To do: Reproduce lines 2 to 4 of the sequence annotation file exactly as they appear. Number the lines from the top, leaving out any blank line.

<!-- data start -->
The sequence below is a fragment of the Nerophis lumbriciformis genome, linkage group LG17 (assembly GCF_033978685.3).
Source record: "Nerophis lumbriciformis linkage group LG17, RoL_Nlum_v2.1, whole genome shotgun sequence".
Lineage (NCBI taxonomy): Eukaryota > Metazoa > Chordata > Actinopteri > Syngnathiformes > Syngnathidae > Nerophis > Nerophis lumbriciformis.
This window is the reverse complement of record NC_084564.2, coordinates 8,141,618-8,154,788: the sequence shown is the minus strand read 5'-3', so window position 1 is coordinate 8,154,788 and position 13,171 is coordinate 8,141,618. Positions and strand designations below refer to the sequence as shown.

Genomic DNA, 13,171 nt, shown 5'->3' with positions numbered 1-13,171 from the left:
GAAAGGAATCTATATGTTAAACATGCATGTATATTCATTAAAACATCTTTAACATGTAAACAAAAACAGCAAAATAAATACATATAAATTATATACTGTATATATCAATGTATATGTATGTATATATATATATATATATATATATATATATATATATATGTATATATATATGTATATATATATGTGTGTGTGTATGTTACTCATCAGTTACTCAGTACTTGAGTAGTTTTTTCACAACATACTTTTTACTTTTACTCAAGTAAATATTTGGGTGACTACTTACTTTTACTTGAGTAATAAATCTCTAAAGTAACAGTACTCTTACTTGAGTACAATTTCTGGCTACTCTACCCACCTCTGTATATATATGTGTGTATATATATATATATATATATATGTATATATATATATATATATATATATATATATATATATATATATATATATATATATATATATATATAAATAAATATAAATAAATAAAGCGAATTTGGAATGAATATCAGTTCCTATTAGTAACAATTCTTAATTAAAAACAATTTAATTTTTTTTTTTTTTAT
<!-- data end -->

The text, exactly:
Source record: "Nerophis lumbriciformis linkage group LG17, RoL_Nlum_v2.1, whole genome shotgun sequence".
Lineage (NCBI taxonomy): Eukaryota > Metazoa > Chordata > Actinopteri > Syngnathiformes > Syngnathidae > Nerophis > Nerophis lumbriciformis.
This window is the reverse complement of record NC_084564.2, coordinates 8,141,618-8,154,788: the sequence shown is the minus strand read 5'-3', so window position 1 is coordinate 8,154,788 and position 13,171 is coordinate 8,141,618. Positions and strand designations below refer to the sequence as shown.